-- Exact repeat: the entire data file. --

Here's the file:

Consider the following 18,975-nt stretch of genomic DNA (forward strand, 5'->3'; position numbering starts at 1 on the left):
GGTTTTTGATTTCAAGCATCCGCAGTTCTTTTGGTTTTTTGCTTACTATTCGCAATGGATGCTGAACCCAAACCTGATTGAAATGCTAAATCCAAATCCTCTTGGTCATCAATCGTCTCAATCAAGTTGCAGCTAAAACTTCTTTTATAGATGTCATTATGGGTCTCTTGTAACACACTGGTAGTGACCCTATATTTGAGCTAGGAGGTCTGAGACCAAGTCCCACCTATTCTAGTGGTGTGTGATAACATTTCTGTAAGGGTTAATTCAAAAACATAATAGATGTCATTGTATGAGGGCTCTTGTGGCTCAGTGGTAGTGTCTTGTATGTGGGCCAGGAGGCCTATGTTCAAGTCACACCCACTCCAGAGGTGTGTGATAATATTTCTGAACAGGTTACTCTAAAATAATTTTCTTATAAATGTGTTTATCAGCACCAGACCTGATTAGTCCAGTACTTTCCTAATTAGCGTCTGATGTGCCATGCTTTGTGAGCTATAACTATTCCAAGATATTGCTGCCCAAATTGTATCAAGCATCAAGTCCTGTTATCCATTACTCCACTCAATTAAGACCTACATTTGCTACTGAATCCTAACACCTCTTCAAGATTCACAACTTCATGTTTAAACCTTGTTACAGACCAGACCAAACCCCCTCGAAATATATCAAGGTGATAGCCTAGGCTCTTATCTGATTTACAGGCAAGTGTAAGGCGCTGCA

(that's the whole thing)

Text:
Consider the following 18,975-nt stretch of genomic DNA (forward strand, 5'->3'; position numbering starts at 1 on the left):
GGTTTTTGATTTCAAGCATCCGCAGTTCTTTTGGTTTTTTGCTTACTATTCGCAATGGATGCTGAACCCAAACCTGATTGAAATGCTAAATCCAAATCCTCTTGGTCATCAATCGTCTCAATCAAGTTGCAGCTAAAACTTCTTTTATAGATGTCATTATGGGTCTCTTGTAACACACTGGTAGTGACCCTATATTTGAGCTAGGAGGTCTGAGACCAAGTCCCACCTATTCTAGTGGTGTGTGATAACATTTCTGTAAGGGTTAATTCAAAAACATAATAGATGTCATTGTATGAGGGCTCTTGTGGCTCAGTGGTAGTGTCTTGTATGTGGGCCAGGAGGCCTATGTTCAAGTCACACCCACTCCAGAGGTGTGTGATAATATTTCTGAACAGGTTACTCTAAAATAATTTTCTTATAAATGTGTTTATCAGCACCAGACCTGATTAGTCCAGTACTTTCCTAATTAGCGTCTGATGTGCCATGCTTTGTGAGCTATAACTATTCCAAGATATTGCTGCCCAAATTGTATCAAGCATCAAGTCCTGTTATCCATTACTCCACTCAATTAAGACCTACATTTGCTACTGAATCCTAACACCTCTTCAAGATTCACAACTTCATGTTTAAACCTTGTTACAGACCAGACCAAACCCCCTCGAAATATATCAAGGTGATAGCCTAGGCTCTTATCTGATTTACAGGCAAGTGTAAGGCGCTGCA